Skip to content

Search the site

Mandiant confirms 165 Snowflake breach victims – sees custom .NET and Java reconnaissance tool

“At least 79.7% of the accounts leveraged by the threat actor in this campaign had prior credential exposure

Incident response firm Mandiant says together with Snowflake it has contacted 165 victims of recent large-scale data theft from the data platform provider’s environment — blaming all on compromised credentials and a lack of multi-factor authentication on the customer side. 

A summary of its recent IR work adds detail to an initial investigation previously shared by Snowflake, CrowdStrike, and Mandiant on June 2, in the wake of widespread data theft from Snowflake environments.

Mandiant’s write-up highlights its observation of a custom utility written in both .NET and Java that the attacker calls “rapeflake” and which it dubs “Frostbite” that it says appears “used to perform reconnaissance against target Snowflake instances.” It has not recovered a complete sample.

Mandiant added on June 10 that its investigations showed that initial attacker access to Snowflake customer instances “often occurred via the native web-based UI (SnowFlake UI AKA SnowSight) and/or command-line interface (CLI) tool (SnowSQL) running on Windows Server 2022.” 

Mandiant said it “identified that the threat actor used Snowflake customer credentials that were previously exposed via several infostealer malware variants, including; VIDAR, RISEPRO, REDLINE, RACOON STEALER, LUMMA and METASTEALER. For the organizations that directly engaged Mandiant for incident response services, Mandiant determined the root cause of their Snowflake instance compromise was exposed credentials.”

Critically, it noted that "the initial compromise of infostealer malware occurred on contractor systems that were also used for personal activities, including gaming and downloads of pirated software."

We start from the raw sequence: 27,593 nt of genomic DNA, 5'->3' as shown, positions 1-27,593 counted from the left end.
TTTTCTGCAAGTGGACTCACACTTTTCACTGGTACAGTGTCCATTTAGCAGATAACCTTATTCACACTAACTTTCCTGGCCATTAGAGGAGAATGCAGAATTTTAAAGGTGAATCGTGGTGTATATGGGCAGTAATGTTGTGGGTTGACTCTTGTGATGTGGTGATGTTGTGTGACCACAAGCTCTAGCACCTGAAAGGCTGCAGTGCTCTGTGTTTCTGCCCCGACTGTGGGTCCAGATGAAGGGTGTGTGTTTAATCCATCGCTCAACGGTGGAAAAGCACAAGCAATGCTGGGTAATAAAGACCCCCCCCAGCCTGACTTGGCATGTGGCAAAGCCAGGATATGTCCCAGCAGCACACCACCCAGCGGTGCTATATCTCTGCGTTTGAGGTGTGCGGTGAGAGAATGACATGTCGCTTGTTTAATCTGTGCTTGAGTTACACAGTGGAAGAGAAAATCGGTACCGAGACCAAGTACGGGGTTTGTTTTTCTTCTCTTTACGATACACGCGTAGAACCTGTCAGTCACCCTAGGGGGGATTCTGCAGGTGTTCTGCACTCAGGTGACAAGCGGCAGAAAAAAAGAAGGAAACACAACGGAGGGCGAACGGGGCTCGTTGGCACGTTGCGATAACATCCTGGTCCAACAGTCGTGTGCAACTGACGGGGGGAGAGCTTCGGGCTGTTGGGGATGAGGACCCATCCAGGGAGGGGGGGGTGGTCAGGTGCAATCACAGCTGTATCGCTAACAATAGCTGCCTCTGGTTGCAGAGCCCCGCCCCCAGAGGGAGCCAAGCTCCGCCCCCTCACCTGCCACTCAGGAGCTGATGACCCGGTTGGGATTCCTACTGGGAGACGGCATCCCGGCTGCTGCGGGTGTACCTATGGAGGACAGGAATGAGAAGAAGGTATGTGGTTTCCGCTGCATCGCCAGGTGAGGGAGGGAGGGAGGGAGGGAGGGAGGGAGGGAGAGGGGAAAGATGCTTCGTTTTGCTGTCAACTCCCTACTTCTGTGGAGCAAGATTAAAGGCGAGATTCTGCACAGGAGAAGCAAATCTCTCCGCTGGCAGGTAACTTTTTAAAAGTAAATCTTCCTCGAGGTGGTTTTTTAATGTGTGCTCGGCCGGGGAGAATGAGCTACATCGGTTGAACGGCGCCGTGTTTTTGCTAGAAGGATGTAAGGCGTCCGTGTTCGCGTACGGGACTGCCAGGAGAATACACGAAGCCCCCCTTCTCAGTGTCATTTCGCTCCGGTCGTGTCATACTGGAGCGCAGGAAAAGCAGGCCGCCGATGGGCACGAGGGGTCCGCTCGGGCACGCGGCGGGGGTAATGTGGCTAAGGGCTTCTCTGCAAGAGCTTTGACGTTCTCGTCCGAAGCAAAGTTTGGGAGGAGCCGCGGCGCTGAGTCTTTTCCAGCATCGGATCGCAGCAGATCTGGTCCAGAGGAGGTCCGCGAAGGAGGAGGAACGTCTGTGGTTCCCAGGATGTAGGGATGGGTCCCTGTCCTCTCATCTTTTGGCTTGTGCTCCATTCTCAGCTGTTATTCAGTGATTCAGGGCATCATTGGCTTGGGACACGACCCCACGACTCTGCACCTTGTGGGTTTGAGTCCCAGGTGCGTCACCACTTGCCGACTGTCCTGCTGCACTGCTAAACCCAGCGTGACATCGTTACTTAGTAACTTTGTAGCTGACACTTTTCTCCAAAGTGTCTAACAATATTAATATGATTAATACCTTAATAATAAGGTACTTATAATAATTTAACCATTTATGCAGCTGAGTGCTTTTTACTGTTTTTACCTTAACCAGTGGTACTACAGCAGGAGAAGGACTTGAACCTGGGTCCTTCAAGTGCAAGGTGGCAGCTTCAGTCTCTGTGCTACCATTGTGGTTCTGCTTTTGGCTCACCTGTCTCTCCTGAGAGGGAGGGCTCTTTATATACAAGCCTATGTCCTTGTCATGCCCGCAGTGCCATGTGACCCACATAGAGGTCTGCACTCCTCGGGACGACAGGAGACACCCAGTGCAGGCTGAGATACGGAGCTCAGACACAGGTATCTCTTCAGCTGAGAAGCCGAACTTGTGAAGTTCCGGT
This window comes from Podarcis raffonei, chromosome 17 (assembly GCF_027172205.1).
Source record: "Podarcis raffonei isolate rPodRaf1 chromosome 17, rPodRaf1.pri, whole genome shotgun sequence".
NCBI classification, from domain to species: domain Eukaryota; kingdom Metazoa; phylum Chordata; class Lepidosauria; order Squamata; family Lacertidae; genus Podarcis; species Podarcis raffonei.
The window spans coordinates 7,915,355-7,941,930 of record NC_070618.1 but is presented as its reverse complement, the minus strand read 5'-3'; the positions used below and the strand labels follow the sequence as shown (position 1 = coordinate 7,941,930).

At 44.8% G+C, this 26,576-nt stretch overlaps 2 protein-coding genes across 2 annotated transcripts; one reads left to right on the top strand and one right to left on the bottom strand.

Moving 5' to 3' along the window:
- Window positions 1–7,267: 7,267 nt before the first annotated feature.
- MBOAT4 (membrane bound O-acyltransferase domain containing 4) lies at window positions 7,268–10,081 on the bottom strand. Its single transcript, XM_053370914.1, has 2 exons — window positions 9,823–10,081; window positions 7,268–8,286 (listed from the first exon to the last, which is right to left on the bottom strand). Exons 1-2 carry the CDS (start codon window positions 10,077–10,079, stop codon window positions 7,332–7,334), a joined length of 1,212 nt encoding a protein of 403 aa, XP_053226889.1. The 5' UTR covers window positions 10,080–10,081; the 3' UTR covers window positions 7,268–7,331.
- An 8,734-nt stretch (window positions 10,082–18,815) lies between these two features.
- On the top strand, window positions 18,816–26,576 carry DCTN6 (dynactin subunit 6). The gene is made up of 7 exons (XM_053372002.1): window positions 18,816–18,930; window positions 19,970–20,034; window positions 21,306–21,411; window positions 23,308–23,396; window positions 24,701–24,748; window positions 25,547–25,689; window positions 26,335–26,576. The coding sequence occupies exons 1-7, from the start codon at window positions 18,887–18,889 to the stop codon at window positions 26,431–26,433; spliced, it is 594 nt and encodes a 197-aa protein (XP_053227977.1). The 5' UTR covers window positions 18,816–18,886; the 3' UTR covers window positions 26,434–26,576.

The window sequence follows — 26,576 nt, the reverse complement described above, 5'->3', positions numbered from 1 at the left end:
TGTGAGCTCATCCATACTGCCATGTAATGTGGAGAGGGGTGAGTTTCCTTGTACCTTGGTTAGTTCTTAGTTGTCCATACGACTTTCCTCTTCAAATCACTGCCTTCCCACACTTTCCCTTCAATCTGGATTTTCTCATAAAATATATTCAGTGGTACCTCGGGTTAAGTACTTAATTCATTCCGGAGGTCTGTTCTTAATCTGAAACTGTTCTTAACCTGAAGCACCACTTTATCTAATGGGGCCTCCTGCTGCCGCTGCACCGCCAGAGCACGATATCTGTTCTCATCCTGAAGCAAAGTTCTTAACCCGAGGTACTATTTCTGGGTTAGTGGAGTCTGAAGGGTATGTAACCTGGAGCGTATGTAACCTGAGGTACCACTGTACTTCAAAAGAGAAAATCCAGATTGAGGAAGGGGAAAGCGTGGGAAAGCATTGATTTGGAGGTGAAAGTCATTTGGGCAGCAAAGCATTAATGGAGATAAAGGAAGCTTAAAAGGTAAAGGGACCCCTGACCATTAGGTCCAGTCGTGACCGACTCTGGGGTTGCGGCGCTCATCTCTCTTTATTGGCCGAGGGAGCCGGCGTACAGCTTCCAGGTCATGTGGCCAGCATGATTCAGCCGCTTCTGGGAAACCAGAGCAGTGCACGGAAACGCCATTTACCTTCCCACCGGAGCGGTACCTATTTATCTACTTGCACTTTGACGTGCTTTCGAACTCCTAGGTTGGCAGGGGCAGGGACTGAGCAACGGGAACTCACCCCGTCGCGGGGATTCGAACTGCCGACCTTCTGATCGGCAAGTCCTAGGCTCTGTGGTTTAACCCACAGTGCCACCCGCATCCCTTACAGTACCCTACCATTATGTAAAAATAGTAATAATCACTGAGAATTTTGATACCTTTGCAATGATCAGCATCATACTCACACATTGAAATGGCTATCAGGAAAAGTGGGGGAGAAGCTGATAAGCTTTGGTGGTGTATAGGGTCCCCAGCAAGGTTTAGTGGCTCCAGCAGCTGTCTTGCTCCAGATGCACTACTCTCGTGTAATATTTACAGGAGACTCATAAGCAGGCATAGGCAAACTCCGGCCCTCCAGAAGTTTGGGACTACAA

Unmonitored contractor devices "often used to access the systems of multiple organizations, present a significant risk. If compromised by infostealer malware, a single contractor's laptop can facilitate threat actor access across multiple organizations, often with IT and administrator-level privileges."

See also :Five Eyes: Customers should ask these 8 things of their MSPs

The data platform provider had disputed initial characterisation on a now deleted blog from cybersecurity firm Hudson Rock that a threat actor had stolen Snowflake customer data, after using access to a staffer’s account to somehow enumerate security tokens via their ServiceNow environment. (A subsequent post by Hudson Rock suggested that Snowflake threatened it legally.) Both Hudson Rock and cybersecurity firm SOS Intelligence have independently reported finding Snowflake employee credentials exposed in dark web data dumps. These were for separate employees, SOS Intelligence confirmed to The Stack. There is no allegation that they were used to expose customer data, but the incidents show that vendors are as ripe for the plucking as their customers when it comes to exposed credentials that have the potential to be exploited in attacks. 

Google-owned firm Mandiant added: “... at least 79.7% of the accounts leveraged by the threat actor in this campaign had prior credential exposure. The earliest… associated with a credential leveraged by the threat actor dated back to November 2020…Mandiant identified hundreds of customer Snowflake credentials exposed via infostealers since 2020.”

Snowflake says it is now “developing a plan to require [our italics] our customers to implement advanced security controls, like multi-factor authentication (MFA) or network policies, especially for privileged Snowflake customer accounts. While we do so, we are continuing to strongly engage with our customers to help guide them to enable MFA and other security controls as a critical step in protecting their business.”

The threat group appears to be US-based Mandiant said.

It added: "The broad impact of this campaign underscores the urgent need for credential monitoring, the universal enforcement of MFA and secure authentication, limiting traffic to trusted locations for crown jewels, and alerting on abnormal access attempts. For further recommendations on how to harden Snowflake environments, please see Snowflake’s Hardening Guide."

See also: CTO to CISO: From racing into the future to keeping up with patches